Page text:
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War of the Whales


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The Menace of the Military Mind

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Posted on Feb 3, 2014

By Chris Hedges

(Page 2)

When I was in Central America the U.S. officers who were providing support to the military of El Salvador or Guatemala, along with help to the Contra forces then fighting the Sandinista government in Nicaragua, did not distinguish between us journalists and the rebel forces or the leftist Sandinista government. We were one and the same. The reporters and photographers, often after a day or two of hiking to reach small villages, would report on massacres by the Salvadoran army, the Guatemalan army or the Contras. When the stories appeared, the U.S. officers usually would go volcanic. But their rage would be directed not at those who pulled the triggers but at those who wrote about the mass killings or photographed the bodies.

This is why, after Barack Obama signed into law Section 1021 of the National Defense Authorization Act, which permits the U.S. military to seize U.S. citizens who “substantially support” al-Qaida, the Taliban or “associated forces,” to strip them of due process and to hold them indefinitely in military detention centers, I sued the president. I and my fellow plaintiffs won in U.S. District Court. When Obama appealed the ruling it was overturned. We are now trying to go to the Supreme Court. Section 1021 is a chilling reminder of what people like Clapper could do to destroy constitutional rights. They see no useful role for a free press, one that questions and challenges power, and are deeply hostile to its existence. I expect Clapper, if he has a free hand, to lock us up, just as the Egyptian military has arrested a number of Al-Jazeera journalists, including some Westerners, on terrorism-related charges. The military mind is amazingly uniform.

The U.S. military has won the ideological war. The nation sees human and social problems as military problems. To fight terrorists Americans have become terrorists. Peace is for the weak. War is for the strong. Hypermasculinity has triumphed over empathy. We Americans speak to the world exclusively in the language of force. And those who oversee our massive security and surveillance state seek to speak to us in the same demented language. All other viewpoints are to be shut out. “In the absence of contrasting views, the very highest form of propaganda warfare can be fought: the propaganda for a definition of reality within which only certain limited viewpoints are possible,” C. Wright Mills wrote. “What is being promulgated and reinforced is the military metaphysics—the cast of mind that defines international reality as basically military.”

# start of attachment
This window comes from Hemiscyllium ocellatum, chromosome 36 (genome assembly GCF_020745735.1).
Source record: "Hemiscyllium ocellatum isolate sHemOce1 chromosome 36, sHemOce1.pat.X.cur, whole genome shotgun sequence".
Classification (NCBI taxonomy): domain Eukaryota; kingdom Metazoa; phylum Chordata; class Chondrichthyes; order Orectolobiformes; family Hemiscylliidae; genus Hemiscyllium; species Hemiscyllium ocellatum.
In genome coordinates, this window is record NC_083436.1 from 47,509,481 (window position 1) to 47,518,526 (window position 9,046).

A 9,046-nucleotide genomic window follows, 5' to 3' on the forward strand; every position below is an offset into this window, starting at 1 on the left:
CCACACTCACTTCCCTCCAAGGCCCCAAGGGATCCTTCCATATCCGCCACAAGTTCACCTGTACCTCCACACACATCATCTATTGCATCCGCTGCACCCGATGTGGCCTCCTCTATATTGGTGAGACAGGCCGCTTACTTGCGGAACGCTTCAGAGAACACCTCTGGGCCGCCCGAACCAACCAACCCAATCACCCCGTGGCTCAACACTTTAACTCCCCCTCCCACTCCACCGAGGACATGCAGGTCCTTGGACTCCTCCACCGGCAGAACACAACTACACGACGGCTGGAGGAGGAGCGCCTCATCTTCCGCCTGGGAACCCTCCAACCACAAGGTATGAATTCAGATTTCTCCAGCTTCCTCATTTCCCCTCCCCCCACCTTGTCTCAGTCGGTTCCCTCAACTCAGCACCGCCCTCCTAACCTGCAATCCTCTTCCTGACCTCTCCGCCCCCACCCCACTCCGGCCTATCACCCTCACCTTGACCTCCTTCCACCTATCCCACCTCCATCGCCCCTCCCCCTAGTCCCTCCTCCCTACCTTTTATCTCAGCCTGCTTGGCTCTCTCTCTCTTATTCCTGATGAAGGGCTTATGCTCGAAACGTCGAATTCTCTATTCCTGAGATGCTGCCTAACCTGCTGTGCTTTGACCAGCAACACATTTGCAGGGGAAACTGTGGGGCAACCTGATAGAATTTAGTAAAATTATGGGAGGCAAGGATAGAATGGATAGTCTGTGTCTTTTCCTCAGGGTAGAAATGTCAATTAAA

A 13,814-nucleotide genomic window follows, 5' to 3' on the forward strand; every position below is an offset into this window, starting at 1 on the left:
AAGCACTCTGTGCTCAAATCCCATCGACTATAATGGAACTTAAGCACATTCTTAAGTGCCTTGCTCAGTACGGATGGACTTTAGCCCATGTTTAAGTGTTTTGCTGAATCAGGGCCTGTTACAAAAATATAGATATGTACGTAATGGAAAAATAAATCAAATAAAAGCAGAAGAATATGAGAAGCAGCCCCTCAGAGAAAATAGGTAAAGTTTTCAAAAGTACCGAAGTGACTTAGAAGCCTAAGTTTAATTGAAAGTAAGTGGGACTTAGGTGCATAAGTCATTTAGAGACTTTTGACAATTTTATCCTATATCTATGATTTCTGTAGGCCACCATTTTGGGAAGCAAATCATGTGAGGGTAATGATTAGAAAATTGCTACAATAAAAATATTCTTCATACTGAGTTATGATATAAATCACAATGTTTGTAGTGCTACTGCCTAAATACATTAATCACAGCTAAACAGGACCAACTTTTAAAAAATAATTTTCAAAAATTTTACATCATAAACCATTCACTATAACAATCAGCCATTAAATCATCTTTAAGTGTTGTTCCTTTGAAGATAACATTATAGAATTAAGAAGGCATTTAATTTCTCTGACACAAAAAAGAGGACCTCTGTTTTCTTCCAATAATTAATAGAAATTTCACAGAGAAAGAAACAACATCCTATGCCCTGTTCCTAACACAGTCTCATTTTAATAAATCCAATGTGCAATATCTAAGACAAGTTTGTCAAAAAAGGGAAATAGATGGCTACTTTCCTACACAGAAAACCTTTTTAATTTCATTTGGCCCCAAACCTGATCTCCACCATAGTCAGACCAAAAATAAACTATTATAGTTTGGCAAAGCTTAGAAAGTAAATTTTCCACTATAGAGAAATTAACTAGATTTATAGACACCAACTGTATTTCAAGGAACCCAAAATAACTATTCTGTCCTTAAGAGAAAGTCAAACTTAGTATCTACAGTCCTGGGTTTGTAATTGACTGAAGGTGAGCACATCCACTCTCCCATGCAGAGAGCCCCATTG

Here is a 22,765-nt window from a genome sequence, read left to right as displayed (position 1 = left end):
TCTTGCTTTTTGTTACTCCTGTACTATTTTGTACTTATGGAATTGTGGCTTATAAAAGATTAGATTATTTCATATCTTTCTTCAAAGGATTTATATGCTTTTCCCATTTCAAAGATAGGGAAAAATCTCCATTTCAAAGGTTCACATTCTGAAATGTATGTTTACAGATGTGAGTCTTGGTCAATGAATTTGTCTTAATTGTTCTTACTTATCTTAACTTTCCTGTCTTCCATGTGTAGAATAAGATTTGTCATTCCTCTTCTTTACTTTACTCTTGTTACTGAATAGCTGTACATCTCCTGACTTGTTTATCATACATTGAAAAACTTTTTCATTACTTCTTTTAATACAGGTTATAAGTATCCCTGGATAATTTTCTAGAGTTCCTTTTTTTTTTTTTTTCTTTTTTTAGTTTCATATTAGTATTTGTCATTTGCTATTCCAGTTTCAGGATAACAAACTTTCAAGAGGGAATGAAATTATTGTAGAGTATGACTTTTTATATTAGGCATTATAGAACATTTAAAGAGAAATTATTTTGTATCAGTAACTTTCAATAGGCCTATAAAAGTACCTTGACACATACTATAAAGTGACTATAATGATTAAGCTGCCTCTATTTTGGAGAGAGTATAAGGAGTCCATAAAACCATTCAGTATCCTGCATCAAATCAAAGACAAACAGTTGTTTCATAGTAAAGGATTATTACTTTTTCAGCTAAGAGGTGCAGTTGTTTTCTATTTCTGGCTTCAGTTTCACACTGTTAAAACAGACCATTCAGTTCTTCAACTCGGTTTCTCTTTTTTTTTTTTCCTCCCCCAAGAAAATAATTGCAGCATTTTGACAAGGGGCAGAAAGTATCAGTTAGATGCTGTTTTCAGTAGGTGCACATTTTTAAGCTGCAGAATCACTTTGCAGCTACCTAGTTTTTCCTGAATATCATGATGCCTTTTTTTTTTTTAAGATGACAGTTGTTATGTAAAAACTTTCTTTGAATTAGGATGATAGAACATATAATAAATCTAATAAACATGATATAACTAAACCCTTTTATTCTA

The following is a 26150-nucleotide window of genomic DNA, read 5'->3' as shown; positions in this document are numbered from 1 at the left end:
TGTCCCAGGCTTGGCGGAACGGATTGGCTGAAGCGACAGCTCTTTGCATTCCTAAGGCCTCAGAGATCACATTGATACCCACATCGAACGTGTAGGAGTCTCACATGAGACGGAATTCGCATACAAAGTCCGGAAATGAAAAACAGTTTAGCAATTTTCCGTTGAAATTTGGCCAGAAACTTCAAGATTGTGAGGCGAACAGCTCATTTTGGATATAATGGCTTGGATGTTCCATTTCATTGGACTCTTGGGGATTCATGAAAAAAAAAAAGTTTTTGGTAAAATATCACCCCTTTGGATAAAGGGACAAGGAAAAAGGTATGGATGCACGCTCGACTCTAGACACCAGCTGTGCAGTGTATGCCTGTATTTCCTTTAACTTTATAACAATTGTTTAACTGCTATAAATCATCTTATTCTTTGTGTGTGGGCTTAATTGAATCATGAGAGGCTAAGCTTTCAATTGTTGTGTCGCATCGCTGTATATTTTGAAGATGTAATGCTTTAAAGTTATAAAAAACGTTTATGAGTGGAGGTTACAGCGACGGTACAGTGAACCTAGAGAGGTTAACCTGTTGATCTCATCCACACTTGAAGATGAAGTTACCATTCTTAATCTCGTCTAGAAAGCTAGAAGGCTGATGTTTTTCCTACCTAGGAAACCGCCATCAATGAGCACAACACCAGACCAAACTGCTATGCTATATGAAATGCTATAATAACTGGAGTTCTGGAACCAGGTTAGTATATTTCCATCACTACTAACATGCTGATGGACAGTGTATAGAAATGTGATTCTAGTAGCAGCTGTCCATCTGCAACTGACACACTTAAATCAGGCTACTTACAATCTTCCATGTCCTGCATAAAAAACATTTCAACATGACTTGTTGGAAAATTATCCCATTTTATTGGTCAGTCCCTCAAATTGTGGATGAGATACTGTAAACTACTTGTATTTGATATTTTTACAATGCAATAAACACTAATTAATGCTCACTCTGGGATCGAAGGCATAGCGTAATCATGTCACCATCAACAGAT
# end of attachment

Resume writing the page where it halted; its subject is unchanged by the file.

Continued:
This is why people like James Clapper and the bloated military and security and surveillance apparatus must not have unchecked power to conduct wholesale surveillance, to carry out extraordinary renditions and to imprison Americans indefinitely as terrorists. This is why the nation, as our political system remains mired in paralysis, must stop glorifying military values. In times of turmoil the military always seems to be a good alternative. It presents the facade of order. But order in the military, as the people of Egypt are now learning again, is akin to slavery. It is the order of a prison. And that is where Clapper and his fellow generals and intelligence chiefs would like to place any citizen who dares to question their unimpeded right to turn us all into mindless recruits. They have the power to make their demented dreams a reality. And it is our task to take this power from them.

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Editor’s note: In an earlier version of this column, the word “Parris” in “Parris Island boot camp” was spelled incorrectly.


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